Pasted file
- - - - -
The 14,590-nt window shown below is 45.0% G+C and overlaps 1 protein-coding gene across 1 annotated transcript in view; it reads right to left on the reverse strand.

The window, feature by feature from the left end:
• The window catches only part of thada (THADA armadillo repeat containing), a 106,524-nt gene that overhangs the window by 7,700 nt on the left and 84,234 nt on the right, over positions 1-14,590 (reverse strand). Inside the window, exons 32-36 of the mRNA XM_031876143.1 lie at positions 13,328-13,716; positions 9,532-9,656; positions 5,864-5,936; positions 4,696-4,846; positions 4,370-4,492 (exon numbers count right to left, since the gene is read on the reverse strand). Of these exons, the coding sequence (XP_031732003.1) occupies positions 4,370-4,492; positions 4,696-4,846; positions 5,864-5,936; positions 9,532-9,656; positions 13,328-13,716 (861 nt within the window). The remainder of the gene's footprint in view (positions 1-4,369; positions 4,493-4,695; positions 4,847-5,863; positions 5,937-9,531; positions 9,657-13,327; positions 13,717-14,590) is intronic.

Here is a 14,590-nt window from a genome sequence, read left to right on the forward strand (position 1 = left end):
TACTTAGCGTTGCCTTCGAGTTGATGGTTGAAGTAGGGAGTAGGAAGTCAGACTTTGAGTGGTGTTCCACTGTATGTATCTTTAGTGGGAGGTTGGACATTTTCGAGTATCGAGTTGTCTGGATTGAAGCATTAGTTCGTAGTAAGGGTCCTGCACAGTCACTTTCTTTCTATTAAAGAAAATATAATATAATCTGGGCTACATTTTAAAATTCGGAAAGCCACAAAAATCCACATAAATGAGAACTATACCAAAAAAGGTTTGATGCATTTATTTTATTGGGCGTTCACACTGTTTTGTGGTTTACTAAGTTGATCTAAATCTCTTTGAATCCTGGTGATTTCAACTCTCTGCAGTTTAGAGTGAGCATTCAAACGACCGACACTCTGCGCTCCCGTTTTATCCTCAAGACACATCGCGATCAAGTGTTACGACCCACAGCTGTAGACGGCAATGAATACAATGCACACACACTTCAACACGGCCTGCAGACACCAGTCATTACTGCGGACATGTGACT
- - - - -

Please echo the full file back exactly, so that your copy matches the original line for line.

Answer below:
The 14,590-nt window shown below is 45.0% G+C and overlaps 1 protein-coding gene across 1 annotated transcript in view; it reads right to left on the reverse strand.

The window, feature by feature from the left end:
• The window catches only part of thada (THADA armadillo repeat containing), a 106,524-nt gene that overhangs the window by 7,700 nt on the left and 84,234 nt on the right, over positions 1-14,590 (reverse strand). Inside the window, exons 32-36 of the mRNA XM_031876143.1 lie at positions 13,328-13,716; positions 9,532-9,656; positions 5,864-5,936; positions 4,696-4,846; positions 4,370-4,492 (exon numbers count right to left, since the gene is read on the reverse strand). Of these exons, the coding sequence (XP_031732003.1) occupies positions 4,370-4,492; positions 4,696-4,846; positions 5,864-5,936; positions 9,532-9,656; positions 13,328-13,716 (861 nt within the window). The remainder of the gene's footprint in view (positions 1-4,369; positions 4,493-4,695; positions 4,847-5,863; positions 5,937-9,531; positions 9,657-13,327; positions 13,717-14,590) is intronic.

Here is a 14,590-nt window from a genome sequence, read left to right on the forward strand (position 1 = left end):
TACTTAGCGTTGCCTTCGAGTTGATGGTTGAAGTAGGGAGTAGGAAGTCAGACTTTGAGTGGTGTTCCACTGTATGTATCTTTAGTGGGAGGTTGGACATTTTCGAGTATCGAGTTGTCTGGATTGAAGCATTAGTTCGTAGTAAGGGTCCTGCACAGTCACTTTCTTTCTATTAAAGAAAATATAATATAATCTGGGCTACATTTTAAAATTCGGAAAGCCACAAAAATCCACATAAATGAGAACTATACCAAAAAAGGTTTGATGCATTTATTTTATTGGGCGTTCACACTGTTTTGTGGTTTACTAAGTTGATCTAAATCTCTTTGAATCCTGGTGATTTCAACTCTCTGCAGTTTAGAGTGAGCATTCAAACGACCGACACTCTGCGCTCCCGTTTTATCCTCAAGACACATCGCGATCAAGTGTTACGACCCACAGCTGTAGACGGCAATGAATACAATGCACACACACTTCAACACGGCCTGCAGACACCAGTCATTACTGCGGACATGTGACT